Now we’ve got the four I’s in check, we need to identify how exactly you will begin building your business. There are some key things to remember before you start: startups take time, commitment, and dedication. It won’t be easy, especially when balancing your studies while launching your startup journey.

Analyze, assess, and identify

The first step to launching your startup is analyzing your expertise. What am I good at? What am I passionate about? Mentra, founded by Jhillika Kumar and Conner Reinhardt, is an example of a successful startup. This company combines its passion for accessibility and diversity while exploring its expertise. Both Jhillika and Conner identified the area they are passionate about and conducted thorough research on their topic of interest. A lot of time, commitment, and energy went into the company, and the duo created their business while studying at university. The pair began their startup journey while studying computational courses at the Georgia Institute of Technology. They recently received a $1 million pre-seed deal with investor Sam Altman of OpenAI.

Teamwork makes the dreamwork

Establish your dream team of individuals who have a strong technical background and a shared loved of STEM. When assembling a tech startup, you will require a lot of people with different expertise. You will need the technical guys, your communicators, leaders, developers, and designers in order to create something sensational. University is an excellent environment for collaboration and can foster some inspiring innovations.

Eureka moments

The ideas stage is the most pivotal step in the startup process. You may already have this step established, or your ideas may come to you gradually. It’s always good to brainstorm ideas with your team while considering trends, needs, and gaps in the market. From this point forward, you should evaluate each idea's feasibility and scalability. What we mean by feasibility is how likely this idea will develop and flourish into an exceptional tech business. You will need to assess what potential hurdles you will encounter and how you plan to overcome them. Scalability relates to the business's ability to grow without limitations. You must address how big this company could become without hindrances like limited resources, poor technology, and infrastructure.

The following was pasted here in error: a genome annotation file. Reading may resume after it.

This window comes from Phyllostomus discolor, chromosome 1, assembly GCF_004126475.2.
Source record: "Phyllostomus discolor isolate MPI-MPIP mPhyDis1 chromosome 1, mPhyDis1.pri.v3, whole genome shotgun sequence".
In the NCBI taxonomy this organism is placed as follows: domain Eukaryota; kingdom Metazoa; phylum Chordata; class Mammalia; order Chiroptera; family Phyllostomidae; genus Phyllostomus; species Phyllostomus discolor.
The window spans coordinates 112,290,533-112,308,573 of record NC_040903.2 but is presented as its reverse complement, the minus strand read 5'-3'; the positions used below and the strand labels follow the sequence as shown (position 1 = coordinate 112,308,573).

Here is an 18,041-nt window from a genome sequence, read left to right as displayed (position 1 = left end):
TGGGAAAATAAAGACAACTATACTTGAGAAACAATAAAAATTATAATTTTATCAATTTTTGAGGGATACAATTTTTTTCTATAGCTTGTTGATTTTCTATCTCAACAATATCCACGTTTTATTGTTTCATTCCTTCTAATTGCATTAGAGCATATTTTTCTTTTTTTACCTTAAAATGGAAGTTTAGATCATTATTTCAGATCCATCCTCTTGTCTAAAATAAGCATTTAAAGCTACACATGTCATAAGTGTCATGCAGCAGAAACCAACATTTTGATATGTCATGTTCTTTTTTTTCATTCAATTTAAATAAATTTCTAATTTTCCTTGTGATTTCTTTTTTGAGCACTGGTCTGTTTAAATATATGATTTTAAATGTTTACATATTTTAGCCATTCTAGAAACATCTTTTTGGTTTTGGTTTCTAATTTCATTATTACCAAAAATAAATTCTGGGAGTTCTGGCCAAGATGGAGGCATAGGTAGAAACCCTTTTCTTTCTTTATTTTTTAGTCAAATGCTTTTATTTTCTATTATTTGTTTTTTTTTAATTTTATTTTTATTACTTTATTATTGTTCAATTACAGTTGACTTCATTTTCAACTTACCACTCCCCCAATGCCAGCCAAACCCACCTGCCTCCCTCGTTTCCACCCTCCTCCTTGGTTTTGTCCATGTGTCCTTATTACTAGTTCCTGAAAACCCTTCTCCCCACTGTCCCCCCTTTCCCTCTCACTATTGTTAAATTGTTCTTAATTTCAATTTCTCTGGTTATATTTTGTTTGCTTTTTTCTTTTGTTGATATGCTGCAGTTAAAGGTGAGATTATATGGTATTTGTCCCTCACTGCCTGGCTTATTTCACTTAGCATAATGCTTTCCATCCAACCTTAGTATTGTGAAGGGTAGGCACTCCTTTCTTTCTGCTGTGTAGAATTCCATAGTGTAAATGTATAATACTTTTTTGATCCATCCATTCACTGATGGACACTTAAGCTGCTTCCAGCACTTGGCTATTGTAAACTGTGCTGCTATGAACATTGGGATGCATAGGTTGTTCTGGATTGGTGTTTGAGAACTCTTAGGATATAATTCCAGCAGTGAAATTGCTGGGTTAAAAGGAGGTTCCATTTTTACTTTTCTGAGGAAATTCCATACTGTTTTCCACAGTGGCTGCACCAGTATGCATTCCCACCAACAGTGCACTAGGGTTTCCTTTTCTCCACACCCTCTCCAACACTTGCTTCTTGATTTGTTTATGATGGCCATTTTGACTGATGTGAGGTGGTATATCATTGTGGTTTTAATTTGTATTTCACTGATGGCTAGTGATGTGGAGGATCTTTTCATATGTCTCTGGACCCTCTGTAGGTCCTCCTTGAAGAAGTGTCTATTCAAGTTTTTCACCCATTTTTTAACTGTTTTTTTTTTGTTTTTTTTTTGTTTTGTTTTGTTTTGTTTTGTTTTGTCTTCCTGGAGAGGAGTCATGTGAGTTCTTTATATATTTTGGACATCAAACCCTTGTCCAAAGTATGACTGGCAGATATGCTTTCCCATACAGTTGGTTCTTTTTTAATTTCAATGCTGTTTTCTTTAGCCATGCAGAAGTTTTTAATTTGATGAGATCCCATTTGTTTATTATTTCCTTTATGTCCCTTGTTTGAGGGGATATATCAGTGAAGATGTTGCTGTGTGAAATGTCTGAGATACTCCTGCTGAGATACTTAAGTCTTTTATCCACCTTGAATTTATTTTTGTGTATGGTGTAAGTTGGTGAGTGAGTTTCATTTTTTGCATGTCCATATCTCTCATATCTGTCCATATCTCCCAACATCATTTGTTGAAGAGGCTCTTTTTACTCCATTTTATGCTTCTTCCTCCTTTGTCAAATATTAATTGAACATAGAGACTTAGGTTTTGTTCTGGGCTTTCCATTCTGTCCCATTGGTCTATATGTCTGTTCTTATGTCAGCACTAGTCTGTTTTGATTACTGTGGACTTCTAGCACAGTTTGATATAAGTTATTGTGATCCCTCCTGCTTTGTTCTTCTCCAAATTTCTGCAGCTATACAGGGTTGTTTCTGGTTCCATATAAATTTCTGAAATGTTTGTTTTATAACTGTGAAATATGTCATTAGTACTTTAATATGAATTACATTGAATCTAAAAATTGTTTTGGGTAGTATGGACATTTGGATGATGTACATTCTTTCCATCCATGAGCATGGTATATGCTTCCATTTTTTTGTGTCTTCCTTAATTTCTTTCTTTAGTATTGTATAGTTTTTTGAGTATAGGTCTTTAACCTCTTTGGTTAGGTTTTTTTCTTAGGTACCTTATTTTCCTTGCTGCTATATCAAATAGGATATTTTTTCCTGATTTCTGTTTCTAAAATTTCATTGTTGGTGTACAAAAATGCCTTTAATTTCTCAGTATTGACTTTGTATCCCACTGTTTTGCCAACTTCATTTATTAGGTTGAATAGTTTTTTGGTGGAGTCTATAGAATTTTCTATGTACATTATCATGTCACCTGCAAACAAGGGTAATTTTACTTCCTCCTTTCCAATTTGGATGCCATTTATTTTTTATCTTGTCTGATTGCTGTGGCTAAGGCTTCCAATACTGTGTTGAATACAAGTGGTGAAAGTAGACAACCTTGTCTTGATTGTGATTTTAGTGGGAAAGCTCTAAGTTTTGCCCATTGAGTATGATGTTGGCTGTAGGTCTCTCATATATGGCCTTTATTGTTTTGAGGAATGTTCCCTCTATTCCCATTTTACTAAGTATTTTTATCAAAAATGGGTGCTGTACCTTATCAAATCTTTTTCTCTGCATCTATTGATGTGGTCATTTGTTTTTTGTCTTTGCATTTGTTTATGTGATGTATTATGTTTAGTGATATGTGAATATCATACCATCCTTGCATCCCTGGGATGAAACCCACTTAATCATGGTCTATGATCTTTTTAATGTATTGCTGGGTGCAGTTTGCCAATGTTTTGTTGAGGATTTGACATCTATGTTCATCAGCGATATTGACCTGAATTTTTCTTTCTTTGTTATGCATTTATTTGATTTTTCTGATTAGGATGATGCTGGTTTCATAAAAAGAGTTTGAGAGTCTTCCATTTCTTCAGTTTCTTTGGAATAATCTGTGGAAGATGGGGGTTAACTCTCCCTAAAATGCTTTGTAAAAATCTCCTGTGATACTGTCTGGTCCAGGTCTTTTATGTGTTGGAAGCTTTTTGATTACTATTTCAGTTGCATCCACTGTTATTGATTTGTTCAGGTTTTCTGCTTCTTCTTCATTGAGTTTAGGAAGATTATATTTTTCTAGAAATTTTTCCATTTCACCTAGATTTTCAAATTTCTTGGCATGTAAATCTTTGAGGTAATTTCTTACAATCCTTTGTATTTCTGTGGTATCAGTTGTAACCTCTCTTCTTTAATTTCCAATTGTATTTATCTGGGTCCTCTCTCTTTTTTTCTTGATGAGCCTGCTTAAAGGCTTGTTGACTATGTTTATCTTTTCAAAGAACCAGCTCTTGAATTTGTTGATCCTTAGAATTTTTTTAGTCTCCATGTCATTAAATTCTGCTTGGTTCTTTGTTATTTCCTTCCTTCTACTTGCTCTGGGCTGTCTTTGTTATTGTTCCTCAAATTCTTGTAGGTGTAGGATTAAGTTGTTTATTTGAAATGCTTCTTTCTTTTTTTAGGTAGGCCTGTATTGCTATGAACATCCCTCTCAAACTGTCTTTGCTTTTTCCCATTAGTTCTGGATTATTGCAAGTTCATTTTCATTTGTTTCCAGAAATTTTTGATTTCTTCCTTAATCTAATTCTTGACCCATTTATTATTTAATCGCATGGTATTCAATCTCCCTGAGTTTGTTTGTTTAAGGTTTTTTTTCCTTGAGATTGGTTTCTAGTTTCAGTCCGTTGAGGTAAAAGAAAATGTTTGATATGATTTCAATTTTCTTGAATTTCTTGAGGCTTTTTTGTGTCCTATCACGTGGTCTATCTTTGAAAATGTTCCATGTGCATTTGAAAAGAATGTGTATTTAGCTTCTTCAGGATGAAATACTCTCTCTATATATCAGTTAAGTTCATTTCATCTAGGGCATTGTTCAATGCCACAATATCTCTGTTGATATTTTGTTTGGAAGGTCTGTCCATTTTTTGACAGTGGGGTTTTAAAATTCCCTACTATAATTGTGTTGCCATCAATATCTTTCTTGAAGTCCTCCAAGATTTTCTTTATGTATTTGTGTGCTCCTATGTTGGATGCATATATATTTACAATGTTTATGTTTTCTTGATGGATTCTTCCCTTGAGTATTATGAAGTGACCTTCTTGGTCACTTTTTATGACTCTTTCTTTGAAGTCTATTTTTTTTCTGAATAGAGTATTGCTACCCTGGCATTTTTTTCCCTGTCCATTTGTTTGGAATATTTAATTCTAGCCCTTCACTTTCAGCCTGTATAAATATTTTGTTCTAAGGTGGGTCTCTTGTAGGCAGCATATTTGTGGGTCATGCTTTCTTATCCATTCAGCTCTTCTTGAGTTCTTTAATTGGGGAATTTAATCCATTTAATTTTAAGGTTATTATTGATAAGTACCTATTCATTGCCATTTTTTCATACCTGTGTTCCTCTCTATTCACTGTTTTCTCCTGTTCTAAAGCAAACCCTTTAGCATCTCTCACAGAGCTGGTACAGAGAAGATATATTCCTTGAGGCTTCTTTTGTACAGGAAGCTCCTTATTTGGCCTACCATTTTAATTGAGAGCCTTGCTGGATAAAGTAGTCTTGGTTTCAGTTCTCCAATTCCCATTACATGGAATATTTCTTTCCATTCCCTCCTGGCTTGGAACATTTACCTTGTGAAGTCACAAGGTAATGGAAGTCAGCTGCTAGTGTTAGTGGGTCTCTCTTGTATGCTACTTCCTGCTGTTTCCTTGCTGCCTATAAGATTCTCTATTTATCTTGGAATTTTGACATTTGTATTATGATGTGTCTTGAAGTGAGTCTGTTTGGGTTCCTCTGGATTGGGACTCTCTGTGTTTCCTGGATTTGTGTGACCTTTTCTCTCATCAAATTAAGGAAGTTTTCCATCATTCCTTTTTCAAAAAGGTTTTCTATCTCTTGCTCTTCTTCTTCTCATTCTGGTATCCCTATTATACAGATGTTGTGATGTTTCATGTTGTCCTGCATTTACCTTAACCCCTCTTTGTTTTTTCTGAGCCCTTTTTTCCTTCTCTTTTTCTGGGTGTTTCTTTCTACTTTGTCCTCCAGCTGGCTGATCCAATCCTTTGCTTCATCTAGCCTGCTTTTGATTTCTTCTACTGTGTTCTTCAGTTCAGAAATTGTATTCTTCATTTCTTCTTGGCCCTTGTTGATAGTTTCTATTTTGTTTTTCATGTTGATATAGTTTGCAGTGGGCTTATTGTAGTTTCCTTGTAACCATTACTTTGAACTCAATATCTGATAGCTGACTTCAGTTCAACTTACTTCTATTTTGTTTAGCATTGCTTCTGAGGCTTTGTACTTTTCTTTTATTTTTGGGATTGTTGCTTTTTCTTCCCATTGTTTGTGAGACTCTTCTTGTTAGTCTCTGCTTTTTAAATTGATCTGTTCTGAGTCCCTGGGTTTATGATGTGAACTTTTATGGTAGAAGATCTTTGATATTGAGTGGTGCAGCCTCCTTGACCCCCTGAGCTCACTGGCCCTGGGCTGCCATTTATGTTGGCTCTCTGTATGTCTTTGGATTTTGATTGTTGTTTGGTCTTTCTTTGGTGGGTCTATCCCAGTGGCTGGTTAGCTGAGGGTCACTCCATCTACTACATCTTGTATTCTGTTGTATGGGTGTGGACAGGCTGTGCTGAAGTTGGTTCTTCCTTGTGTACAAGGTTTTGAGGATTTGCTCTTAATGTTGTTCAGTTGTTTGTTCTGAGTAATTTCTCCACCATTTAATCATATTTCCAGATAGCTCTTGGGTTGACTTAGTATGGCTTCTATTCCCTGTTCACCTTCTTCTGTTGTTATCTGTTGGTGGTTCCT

Mastering the Minimum

You want to build a Minimum Viable Product or MVP that will meet the consumer's needs and successfully patch a hole in the market. Most startups are created because the founder wants to address a personal concern and must find an alternative solution. Jhillika Kumar mentioned that this step must be taken before assembling your startup. “You don’t want to invest a ton into the company before you build an MVP and test it out.” An MVP is a basic product in its early development stages. This MVP is usually a piece of tech that meets the minimum requirements for operations. This product can then be adapted and improved for future use. You want to have this established before you invest time, money, and effort into building your business's infrastructure. Knowing who to sell your product to is key. Therefore, researching and understanding the tech landscape is fundamental to achieving startup success.